(91) Gardthausen, Catalogus, 208.

(92) Lampros, Catalogue, 1: 162.

(93) According to the colophon on f. 477v, dated 1516, the hieromonk Arsenios the Syrian, of the Holy Mountain of Sinai, stipulated that, after his death, this manuscript should become the possession of the monastery. The manuscript was designed for bi-lingual use in Greek and Arabic, arranged in two columns.

(94) Dmitrievskij, p. 710, erroneously states that the prayer begins on f. 277r.

(95) For a very similar text of the prayer, see Jerusalem, Metochion tou panagiou taphou 789 (no. 59) and Athens, Ethnikê Bibliothêkê 2064 (no. 61), below. I suspect that this is simply a variant of Prayer A, Ho poiêsas ton anthrôpon kat’eikona sou kai homoiôsin (“Who created man in your image and likeness”), as it continues with the same words. The scribe must have misread the nomen sacrum for anthrôpon (anon) as the nomen sacrum for ouranon (ounon) and then augmented it with the familiar formula kai tên gên, to generate the non-sensical formula Ho poiêsas ton ouranon kai tên gên kat’eikona sou kai homoiôsin (“Who made heaven and earth in your image and likeness”).

(96) Gardthausen, Catalogus, p. 211–2.

(97) Lampros, Catalogue, 2: 358.

(98) No. 789 in the catalog of Papadopoulos-Kerameus, Hierosolymitikê Bibliothêkê, vol. 5 (St. Petersburg, 1915; repr. Brussels, 1963), 278, with reference to fols. 291v–294v.

(99) An additional invocation of George, Demetrius, Theodore, perhaps reflecting that this is a ritual for three men? For a very similar text of this prayer, see Sinai, gr. 977 (no. 57) and Athens, National Library, 2064 (no. 61).

(100) Constantinides and Browning, Dated Greek Manuscripts from Cyprus, 346. The manuscript was copied on November 26, 1563 by the priest Georgios Nikephoros, son of the priest Chariton, in a village in the bishopric of Leukara in Cyprus. I have not seen the text of this prayer, which strikes me as unusually long in this manuscript.

(101) Panagou, Hê adelphopoiêsê, does not give the text of this prayer. His reference on 194, n. 407, to Goar, 707, is an error. Compare the similar formula in Sin. gr. 977 (no. 57) and Jerusalem, Metochion to panagiou taphou, 789 (no. 59).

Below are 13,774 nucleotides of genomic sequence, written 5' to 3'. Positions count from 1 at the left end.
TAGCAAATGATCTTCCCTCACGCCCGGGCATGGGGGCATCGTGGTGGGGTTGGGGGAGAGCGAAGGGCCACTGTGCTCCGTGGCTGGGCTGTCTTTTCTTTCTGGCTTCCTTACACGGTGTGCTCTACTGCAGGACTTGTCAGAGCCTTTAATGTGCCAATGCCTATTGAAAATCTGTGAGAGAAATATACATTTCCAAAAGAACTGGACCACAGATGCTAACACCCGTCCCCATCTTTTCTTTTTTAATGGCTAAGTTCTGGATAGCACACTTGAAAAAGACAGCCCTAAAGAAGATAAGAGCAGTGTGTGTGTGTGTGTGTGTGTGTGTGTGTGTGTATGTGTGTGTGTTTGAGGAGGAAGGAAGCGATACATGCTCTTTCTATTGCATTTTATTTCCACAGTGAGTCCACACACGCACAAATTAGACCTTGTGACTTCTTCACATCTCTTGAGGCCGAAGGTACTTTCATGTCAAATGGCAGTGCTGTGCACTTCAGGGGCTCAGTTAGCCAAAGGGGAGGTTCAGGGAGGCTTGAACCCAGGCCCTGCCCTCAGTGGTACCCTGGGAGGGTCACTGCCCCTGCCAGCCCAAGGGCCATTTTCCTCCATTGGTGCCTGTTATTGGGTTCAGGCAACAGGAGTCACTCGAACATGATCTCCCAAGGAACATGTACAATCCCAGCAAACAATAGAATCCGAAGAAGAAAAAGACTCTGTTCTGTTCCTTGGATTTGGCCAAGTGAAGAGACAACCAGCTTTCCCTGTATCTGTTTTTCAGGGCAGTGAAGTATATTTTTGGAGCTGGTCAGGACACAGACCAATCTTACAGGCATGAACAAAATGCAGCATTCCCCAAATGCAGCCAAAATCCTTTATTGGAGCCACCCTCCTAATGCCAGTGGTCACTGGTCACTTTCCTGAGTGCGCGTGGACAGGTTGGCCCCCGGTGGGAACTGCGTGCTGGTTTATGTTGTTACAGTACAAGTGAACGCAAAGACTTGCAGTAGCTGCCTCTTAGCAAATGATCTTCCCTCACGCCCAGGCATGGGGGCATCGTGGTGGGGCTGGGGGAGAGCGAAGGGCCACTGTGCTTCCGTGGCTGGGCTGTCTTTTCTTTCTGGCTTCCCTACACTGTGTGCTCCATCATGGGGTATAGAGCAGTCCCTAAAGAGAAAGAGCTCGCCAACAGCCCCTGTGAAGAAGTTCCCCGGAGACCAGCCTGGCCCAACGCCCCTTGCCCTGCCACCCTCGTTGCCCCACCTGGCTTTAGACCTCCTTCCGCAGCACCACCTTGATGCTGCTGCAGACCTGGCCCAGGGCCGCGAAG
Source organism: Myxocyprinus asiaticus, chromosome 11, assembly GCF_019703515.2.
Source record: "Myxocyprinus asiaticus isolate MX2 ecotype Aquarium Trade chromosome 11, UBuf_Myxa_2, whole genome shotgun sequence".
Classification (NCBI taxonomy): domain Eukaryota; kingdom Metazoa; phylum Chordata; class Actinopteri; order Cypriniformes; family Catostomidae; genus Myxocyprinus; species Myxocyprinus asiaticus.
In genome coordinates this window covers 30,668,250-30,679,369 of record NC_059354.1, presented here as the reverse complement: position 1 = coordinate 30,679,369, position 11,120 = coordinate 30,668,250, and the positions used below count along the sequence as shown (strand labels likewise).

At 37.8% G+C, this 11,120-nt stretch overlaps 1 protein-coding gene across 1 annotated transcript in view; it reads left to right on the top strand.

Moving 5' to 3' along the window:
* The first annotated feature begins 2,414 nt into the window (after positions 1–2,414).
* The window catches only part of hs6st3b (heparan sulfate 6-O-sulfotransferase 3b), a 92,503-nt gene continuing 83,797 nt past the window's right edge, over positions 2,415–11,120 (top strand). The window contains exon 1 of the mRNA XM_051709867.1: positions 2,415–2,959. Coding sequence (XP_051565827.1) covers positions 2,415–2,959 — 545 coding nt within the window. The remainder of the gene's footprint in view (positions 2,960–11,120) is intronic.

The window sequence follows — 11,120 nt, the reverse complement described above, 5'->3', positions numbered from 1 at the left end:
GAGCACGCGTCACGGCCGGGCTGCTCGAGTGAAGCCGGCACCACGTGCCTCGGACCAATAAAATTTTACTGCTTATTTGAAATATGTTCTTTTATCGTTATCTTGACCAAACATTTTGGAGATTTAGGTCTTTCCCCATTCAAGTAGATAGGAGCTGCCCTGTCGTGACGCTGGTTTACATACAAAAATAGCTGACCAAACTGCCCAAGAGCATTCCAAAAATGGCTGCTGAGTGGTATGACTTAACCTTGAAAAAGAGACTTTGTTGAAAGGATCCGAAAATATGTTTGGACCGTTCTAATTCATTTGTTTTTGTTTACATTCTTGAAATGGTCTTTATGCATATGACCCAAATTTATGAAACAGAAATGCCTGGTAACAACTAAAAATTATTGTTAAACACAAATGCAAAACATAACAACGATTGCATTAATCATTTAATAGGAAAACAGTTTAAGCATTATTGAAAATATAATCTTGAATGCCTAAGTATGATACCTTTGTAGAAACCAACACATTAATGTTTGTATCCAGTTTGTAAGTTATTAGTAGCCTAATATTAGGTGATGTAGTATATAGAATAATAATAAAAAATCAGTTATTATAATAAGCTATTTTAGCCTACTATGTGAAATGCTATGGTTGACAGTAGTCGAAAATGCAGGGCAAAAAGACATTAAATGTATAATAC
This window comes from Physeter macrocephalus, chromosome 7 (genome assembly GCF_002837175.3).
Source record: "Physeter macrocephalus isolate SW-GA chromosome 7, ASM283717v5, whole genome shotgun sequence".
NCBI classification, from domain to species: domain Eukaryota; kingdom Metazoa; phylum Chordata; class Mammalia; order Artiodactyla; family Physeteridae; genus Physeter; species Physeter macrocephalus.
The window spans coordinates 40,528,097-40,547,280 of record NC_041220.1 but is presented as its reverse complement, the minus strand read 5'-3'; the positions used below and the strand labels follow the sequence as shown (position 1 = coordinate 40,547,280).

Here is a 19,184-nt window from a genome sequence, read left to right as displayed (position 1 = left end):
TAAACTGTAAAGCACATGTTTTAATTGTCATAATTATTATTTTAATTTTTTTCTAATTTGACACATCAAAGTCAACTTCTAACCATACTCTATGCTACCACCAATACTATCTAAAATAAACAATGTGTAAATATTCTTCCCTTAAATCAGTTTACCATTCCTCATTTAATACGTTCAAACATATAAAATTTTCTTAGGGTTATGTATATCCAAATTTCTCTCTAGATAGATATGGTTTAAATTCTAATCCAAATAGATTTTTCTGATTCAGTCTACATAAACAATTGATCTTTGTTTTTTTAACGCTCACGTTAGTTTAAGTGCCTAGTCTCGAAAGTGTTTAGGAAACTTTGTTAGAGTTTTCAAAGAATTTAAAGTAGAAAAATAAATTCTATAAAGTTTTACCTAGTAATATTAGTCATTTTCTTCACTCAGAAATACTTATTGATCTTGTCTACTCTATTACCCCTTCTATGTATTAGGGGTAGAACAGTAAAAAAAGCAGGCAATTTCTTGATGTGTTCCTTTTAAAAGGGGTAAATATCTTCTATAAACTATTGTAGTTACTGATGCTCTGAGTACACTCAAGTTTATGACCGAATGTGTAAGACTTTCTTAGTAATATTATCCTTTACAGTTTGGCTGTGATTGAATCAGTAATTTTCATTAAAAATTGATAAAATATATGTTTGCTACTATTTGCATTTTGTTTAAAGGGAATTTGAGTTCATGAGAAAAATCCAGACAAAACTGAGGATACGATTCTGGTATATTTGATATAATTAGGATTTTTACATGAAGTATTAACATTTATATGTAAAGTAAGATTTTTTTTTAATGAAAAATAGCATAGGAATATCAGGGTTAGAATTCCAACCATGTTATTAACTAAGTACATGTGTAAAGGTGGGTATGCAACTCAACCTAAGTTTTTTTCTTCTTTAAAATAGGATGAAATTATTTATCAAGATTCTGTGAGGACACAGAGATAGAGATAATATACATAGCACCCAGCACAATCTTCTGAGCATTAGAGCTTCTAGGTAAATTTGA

(102) Panagou, Hê adelphopoiêsê, 193–94; L. Politês, Katalogos cheirographôn tês Ethnikês Bibliothêkês tês Hellados, ar. 1857–2500 (Athens, 1991), 104–05.

(103) Lampros, Catalogue, 2: 432.

(104) Lampros, Catalogue, 1: 40.

(105) Ibid., 1: 311.

(106) Ibid., 1: 312.

(107) According to the colophon on fol. 315r, this euchologion was bequeathed to the Monastery of Mount Sinai by the hieromonk Ioannikios, who died on September 24, 1554.

(108) Dmitrievskij’s statement that the prayers for adelphopoiesis are found on fols. 311r–313v is an error.

(109) Gardthausen, Catalogus, p. 215.

(110) Dmitrievskij, no. 103, p. 787–8, refers to Athens, National Library 94. This is an error, as I found out during a visit to the Manuscript Reading Room of the Ethnikê Bibliothêkê in Athens, November 2010. The codex that is currently labeled as number 94 is a lectionary, and does not contain an euchologion. The catalog by I. Sakkelion, Katalogos tôn cheirographôn, 153 indicates that ms. 848 formerly had the number 94. But this manuscript is equally disappointing, as it contains largely sacramental liturgies and lessons from the New Testament, and no prayers for adelphopoiesis.

(111) Cod. 568 of the Library of the Greek Orthodox Patriarchate in Jerusalem, originally part of the collection of S. Sabas, which I consulted in July 2010, does not contain these prayers.


(1) Boswell, Same-Sex Unions, 372–74 and ix–x. I have not been able to check on Boswell, 374, note 19, which refers to an article by Sreckovic who mentions two fifteenth-century manuscripts in Belgrade, Serbia.

(2) An updated list of manuscripts containing the prayers for adelphopoiesis can be found on my website at http://www.byzneo.univie.ac.at/mitarbeiter/akademisches-personal/rapp-claudia/ and on academia.edu.